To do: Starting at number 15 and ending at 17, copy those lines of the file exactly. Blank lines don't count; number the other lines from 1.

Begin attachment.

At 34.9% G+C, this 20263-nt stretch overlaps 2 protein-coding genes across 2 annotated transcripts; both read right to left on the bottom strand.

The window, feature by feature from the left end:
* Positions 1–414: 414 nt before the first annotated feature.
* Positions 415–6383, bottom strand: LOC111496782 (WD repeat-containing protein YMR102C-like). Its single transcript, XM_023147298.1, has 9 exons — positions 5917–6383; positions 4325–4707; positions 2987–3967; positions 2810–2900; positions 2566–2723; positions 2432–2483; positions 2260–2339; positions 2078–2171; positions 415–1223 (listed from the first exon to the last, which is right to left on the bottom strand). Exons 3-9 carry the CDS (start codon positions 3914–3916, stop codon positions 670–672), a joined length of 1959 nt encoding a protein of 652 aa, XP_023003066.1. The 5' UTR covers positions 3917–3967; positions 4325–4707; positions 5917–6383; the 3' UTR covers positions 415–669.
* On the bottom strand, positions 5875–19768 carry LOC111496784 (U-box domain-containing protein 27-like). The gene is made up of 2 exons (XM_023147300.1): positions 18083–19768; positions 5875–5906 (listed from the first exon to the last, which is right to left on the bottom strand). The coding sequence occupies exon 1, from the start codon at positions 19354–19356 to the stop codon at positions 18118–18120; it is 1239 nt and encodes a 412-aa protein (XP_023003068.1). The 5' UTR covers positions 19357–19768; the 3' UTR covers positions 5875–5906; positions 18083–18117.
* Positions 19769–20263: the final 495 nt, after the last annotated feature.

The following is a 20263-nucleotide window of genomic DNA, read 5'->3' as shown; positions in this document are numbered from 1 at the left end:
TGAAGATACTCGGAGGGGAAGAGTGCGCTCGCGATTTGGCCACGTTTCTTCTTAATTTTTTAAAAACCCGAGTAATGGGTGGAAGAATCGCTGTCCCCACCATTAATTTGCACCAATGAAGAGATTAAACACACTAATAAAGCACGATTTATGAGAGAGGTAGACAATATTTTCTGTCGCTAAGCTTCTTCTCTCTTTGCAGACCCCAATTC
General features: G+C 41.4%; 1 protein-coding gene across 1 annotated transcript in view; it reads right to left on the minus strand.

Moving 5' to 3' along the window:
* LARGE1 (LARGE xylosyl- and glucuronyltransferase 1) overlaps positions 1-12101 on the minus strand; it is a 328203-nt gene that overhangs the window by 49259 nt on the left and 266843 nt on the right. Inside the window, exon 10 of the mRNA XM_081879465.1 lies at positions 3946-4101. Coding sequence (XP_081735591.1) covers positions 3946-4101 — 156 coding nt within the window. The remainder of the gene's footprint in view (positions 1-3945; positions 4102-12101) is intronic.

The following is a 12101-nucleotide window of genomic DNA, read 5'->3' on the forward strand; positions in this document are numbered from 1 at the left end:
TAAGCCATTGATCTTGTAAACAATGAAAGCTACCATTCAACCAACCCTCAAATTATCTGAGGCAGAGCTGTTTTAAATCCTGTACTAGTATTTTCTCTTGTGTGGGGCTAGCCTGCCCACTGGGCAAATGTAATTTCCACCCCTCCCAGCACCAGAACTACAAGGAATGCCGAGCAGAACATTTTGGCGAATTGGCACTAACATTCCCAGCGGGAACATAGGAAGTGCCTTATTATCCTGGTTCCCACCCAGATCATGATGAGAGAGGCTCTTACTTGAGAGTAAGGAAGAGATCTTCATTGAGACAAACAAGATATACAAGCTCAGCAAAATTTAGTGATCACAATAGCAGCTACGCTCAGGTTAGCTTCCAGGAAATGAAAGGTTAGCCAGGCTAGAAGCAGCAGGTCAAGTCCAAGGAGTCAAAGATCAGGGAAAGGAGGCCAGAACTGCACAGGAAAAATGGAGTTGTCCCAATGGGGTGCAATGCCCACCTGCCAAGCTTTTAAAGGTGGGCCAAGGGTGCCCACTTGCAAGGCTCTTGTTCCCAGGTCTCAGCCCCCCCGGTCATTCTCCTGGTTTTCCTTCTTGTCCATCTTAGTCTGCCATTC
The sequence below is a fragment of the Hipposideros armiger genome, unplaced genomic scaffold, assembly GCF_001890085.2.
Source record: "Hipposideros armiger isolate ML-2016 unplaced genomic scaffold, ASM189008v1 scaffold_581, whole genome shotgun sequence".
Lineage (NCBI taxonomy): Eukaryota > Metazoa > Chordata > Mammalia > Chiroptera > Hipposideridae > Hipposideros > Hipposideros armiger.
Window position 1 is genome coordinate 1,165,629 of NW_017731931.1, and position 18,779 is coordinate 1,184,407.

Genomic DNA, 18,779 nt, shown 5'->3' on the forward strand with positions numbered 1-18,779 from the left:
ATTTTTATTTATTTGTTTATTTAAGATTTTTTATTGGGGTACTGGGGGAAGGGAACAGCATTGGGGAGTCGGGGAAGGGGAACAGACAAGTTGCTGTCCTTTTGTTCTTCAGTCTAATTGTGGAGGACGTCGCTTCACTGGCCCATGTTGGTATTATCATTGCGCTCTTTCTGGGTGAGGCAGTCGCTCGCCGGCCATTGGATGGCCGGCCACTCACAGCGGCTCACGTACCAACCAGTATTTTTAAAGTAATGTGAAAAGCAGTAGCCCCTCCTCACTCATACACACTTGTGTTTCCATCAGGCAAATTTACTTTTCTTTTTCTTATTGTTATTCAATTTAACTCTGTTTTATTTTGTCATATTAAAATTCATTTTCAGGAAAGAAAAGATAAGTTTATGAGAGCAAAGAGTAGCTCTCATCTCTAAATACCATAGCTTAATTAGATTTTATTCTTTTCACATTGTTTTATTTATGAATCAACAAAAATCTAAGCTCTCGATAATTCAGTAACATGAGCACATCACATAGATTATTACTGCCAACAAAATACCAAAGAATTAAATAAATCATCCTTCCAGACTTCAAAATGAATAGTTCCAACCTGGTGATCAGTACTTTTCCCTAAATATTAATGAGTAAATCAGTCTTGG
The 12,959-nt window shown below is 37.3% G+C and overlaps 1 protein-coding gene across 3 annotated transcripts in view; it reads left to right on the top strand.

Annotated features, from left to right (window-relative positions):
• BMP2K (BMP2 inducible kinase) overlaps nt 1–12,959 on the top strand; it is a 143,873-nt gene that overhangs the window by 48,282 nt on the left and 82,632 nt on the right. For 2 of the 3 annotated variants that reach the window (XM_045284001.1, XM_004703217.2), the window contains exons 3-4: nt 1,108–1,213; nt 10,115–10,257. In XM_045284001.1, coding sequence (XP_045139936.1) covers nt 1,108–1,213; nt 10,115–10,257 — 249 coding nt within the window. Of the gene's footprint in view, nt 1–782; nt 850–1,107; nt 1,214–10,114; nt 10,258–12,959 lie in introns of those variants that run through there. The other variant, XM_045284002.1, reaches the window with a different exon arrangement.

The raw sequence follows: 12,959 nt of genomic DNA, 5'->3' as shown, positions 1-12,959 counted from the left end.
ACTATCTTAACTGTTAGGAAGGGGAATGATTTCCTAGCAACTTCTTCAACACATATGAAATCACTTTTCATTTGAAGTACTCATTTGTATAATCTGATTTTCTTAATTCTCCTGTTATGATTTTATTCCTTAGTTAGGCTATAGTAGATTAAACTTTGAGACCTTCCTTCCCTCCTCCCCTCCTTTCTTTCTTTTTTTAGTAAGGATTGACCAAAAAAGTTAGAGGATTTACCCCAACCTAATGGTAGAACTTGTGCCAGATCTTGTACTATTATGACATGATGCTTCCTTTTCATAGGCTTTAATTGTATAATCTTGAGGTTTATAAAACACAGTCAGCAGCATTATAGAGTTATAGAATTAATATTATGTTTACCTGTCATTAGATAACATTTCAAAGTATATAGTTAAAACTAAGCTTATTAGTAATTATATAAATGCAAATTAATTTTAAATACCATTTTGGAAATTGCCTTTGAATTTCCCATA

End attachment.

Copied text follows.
Source record: "Hipposideros armiger isolate ML-2016 unplaced genomic scaffold, ASM189008v1 scaffold_581, whole genome shotgun sequence".
Lineage (NCBI taxonomy): Eukaryota > Metazoa > Chordata > Mammalia > Chiroptera > Hipposideridae > Hipposideros > Hipposideros armiger.
Window position 1 is genome coordinate 1,165,629 of NW_017731931.1, and position 18,779 is coordinate 1,184,407.